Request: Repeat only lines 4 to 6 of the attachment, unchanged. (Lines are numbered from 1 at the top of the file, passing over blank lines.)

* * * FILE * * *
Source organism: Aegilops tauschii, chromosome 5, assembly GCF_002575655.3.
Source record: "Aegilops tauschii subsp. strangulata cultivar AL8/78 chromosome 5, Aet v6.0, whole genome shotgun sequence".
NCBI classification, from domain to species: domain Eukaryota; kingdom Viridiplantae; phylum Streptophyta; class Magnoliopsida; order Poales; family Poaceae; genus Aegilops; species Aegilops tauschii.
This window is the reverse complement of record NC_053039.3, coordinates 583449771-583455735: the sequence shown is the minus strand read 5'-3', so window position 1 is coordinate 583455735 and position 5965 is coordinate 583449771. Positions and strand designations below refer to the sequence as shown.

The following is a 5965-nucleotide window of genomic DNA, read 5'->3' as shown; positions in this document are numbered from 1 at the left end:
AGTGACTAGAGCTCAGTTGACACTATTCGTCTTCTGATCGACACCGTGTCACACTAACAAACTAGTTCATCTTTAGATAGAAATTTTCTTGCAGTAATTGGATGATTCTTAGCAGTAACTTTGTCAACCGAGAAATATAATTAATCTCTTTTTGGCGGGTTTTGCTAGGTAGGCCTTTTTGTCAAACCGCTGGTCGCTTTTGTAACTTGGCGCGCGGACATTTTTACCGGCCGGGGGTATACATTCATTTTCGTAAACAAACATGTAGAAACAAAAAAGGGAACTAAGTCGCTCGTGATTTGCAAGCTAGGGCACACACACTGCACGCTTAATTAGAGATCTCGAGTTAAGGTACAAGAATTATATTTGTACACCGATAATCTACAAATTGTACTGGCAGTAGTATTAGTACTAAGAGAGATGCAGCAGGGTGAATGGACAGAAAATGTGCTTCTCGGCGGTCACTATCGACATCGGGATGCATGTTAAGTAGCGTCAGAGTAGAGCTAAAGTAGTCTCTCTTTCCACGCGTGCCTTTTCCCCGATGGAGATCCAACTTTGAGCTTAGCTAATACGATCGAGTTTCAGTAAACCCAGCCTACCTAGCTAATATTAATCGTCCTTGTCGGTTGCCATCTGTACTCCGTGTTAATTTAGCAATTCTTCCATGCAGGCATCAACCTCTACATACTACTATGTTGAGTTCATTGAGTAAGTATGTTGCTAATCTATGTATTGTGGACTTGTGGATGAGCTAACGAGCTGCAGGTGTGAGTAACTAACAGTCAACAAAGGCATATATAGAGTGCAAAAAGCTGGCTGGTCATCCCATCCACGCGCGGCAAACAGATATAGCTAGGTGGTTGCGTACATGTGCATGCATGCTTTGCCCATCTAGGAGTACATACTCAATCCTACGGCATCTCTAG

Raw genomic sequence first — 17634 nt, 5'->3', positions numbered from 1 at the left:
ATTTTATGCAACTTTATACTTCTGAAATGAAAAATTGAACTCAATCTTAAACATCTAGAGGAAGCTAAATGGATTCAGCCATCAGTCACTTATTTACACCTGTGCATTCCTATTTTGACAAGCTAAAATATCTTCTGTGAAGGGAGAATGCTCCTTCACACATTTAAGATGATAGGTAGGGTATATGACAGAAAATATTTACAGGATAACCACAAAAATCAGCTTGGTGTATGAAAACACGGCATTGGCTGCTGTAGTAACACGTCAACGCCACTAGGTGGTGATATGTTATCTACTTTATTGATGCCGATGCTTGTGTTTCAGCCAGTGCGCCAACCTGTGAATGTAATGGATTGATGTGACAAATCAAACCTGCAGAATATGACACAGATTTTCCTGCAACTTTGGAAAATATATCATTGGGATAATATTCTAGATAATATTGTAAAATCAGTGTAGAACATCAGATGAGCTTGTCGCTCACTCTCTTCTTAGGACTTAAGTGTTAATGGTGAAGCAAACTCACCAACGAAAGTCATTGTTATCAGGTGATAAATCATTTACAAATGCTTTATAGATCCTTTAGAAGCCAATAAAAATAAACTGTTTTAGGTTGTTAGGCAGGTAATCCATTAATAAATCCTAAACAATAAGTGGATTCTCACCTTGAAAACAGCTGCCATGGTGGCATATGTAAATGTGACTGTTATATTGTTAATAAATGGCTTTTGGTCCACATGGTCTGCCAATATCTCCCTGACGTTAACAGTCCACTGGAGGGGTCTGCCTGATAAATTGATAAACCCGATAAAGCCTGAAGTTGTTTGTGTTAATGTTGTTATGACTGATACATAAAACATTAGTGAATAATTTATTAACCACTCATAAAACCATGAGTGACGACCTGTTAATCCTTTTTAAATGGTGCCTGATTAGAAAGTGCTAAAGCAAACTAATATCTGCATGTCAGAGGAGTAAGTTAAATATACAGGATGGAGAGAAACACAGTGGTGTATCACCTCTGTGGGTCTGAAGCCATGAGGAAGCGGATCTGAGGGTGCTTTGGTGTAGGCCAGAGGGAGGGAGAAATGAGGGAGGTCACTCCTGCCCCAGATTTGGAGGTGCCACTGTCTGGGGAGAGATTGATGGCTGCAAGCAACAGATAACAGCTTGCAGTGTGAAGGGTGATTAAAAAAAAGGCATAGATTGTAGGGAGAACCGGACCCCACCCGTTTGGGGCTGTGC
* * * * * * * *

This window is the reverse complement of record NC_053039.3, coordinates 583449771-583455735: the sequence shown is the minus strand read 5'-3', so window position 1 is coordinate 583455735 and position 5965 is coordinate 583449771. Positions and strand designations below refer to the sequence as shown.

The following is a 5965-nucleotide window of genomic DNA, read 5'->3' as shown; positions in this document are numbered from 1 at the left end:
AGTGACTAGAGCTCAGTTGACACTATTCGTCTTCTGATCGACACCGTGTCACACTAACAAACTAGTTCATCTTTAGATAGAAATTTTCTTGCAGTAATTGGATGATTCTTAGCAGTAACTTTGTCAACCGAGAAATATAATTAATCTCTTTTTGGCGGGTTTTGCTAGGTAGGCCTTTTTGTCAAACCGCTGGTCGCTTTTGTAACTTGGCGCGCGGACATTTTTACCGGCCGGGGGTATACATTCATTTTCGTAAACAAACATGTAGAAACAAAAAAGGGAACTAAGTCGCTCGTGATTTGCAAGCTAGGGCACACACACTGCACGCTTAATTAGAGATCTCGAGTTAAGGTACAAGAATTATATTTGTACACCGATAATCTACAAATTGTACTGGCAGTAGTATTAGTACTAAGAGAGATGCAGCAGGGTGAATGGACAGAAAATGTGCTTCTCGGCGGTCACTATCGACATCGGGATGCATGTTAAGTAGCGTCAGAGTAGAGCTAAAGTAGTCTCTCTTTCCACGCGTGCCTTTTCCCCGATGGAGATCCAACTTTGAGCTTAGCTAATACGATCGAGTTTCAGTAAACCCAGCCTACCTAGCTAATATTAATCGTCCTTGTCGGTTGCCATCTGTACTCCGTGTTAATTTAGCAATTCTTCCATGCAGGCATCAACCTCTACATACTACTATGTTGAGTTCATTGAGTAAGTATGTTGCTAATCTATGTATTGTGGACTTGTGGATGAGCTAACGAGCTGCAGGTGTGAGTAACTAACAGTCAACAAAGGCATATATAGAGTGCAAAAAGCTGGCTGGTCATCCCATCCACGCGCGGCAAACAGATATAGCTAGGTGGTTGCGTACATGTGCATGCATGCTTTGCCCATCTAGGAGTACATACTCAATCCTACGGCATCTCTAG